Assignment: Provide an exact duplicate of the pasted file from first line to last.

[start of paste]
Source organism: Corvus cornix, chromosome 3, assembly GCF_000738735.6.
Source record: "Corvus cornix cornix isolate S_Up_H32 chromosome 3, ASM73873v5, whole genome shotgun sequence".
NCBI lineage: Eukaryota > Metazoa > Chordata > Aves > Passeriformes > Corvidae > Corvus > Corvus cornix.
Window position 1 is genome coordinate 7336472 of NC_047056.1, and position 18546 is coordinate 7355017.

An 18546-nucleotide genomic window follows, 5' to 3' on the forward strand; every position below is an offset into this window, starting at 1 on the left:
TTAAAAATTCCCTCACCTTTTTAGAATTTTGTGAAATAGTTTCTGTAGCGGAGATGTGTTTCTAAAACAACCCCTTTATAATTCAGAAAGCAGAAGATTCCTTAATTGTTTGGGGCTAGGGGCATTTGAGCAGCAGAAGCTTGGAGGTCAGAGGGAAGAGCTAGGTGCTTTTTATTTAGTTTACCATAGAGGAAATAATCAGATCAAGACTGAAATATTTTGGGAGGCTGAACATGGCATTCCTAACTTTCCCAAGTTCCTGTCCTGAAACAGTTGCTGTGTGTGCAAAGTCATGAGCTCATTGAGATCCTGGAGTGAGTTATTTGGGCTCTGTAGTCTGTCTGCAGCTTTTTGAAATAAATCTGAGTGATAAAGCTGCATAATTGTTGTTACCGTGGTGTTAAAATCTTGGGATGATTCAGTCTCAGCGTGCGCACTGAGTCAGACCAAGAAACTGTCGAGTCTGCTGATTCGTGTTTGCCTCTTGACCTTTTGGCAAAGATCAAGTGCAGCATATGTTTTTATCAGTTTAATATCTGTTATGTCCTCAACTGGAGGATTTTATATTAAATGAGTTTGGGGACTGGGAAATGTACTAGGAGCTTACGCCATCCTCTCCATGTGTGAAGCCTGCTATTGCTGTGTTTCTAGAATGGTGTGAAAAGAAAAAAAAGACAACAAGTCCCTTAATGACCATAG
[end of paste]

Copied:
Source organism: Corvus cornix, chromosome 3, assembly GCF_000738735.6.
Source record: "Corvus cornix cornix isolate S_Up_H32 chromosome 3, ASM73873v5, whole genome shotgun sequence".
NCBI lineage: Eukaryota > Metazoa > Chordata > Aves > Passeriformes > Corvidae > Corvus > Corvus cornix.
Window position 1 is genome coordinate 7336472 of NC_047056.1, and position 18546 is coordinate 7355017.

An 18546-nucleotide genomic window follows, 5' to 3' on the forward strand; every position below is an offset into this window, starting at 1 on the left:
TTAAAAATTCCCTCACCTTTTTAGAATTTTGTGAAATAGTTTCTGTAGCGGAGATGTGTTTCTAAAACAACCCCTTTATAATTCAGAAAGCAGAAGATTCCTTAATTGTTTGGGGCTAGGGGCATTTGAGCAGCAGAAGCTTGGAGGTCAGAGGGAAGAGCTAGGTGCTTTTTATTTAGTTTACCATAGAGGAAATAATCAGATCAAGACTGAAATATTTTGGGAGGCTGAACATGGCATTCCTAACTTTCCCAAGTTCCTGTCCTGAAACAGTTGCTGTGTGTGCAAAGTCATGAGCTCATTGAGATCCTGGAGTGAGTTATTTGGGCTCTGTAGTCTGTCTGCAGCTTTTTGAAATAAATCTGAGTGATAAAGCTGCATAATTGTTGTTACCGTGGTGTTAAAATCTTGGGATGATTCAGTCTCAGCGTGCGCACTGAGTCAGACCAAGAAACTGTCGAGTCTGCTGATTCGTGTTTGCCTCTTGACCTTTTGGCAAAGATCAAGTGCAGCATATGTTTTTATCAGTTTAATATCTGTTATGTCCTCAACTGGAGGATTTTATATTAAATGAGTTTGGGGACTGGGAAATGTACTAGGAGCTTACGCCATCCTCTCCATGTGTGAAGCCTGCTATTGCTGTGTTTCTAGAATGGTGTGAAAAGAAAAAAAAGACAACAAGTCCCTTAATGACCATAG